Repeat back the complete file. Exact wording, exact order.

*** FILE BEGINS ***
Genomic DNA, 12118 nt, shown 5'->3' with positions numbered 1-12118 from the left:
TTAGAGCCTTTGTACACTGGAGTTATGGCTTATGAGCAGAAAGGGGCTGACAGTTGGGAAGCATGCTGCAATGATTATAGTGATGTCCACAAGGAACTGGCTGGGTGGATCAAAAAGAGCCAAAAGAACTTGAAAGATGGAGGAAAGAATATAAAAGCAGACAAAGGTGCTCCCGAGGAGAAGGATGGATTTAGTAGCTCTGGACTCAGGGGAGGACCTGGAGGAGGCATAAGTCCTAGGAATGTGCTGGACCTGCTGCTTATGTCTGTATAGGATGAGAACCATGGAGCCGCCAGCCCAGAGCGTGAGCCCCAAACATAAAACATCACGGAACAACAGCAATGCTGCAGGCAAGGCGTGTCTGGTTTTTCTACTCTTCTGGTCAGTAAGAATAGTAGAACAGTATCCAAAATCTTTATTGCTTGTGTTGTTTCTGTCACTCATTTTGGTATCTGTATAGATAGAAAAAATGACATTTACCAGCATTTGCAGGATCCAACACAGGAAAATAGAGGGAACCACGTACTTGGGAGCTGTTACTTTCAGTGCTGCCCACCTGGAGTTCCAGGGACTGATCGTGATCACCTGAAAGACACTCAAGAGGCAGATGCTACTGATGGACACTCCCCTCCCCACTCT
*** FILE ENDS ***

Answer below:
Genomic DNA, 12118 nt, shown 5'->3' with positions numbered 1-12118 from the left:
TTAGAGCCTTTGTACACTGGAGTTATGGCTTATGAGCAGAAAGGGGCTGACAGTTGGGAAGCATGCTGCAATGATTATAGTGATGTCCACAAGGAACTGGCTGGGTGGATCAAAAAGAGCCAAAAGAACTTGAAAGATGGAGGAAAGAATATAAAAGCAGACAAAGGTGCTCCCGAGGAGAAGGATGGATTTAGTAGCTCTGGACTCAGGGGAGGACCTGGAGGAGGCATAAGTCCTAGGAATGTGCTGGACCTGCTGCTTATGTCTGTATAGGATGAGAACCATGGAGCCGCCAGCCCAGAGCGTGAGCCCCAAACATAAAACATCACGGAACAACAGCAATGCTGCAGGCAAGGCGTGTCTGGTTTTTCTACTCTTCTGGTCAGTAAGAATAGTAGAACAGTATCCAAAATCTTTATTGCTTGTGTTGTTTCTGTCACTCATTTTGGTATCTGTATAGATAGAAAAAATGACATTTACCAGCATTTGCAGGATCCAACACAGGAAAATAGAGGGAACCACGTACTTGGGAGCTGTTACTTTCAGTGCTGCCCACCTGGAGTTCCAGGGACTGATCGTGATCACCTGAAAGACACTCAAGAGGCAGATGCTACTGATGGACACTCCCCTCCCCACTCT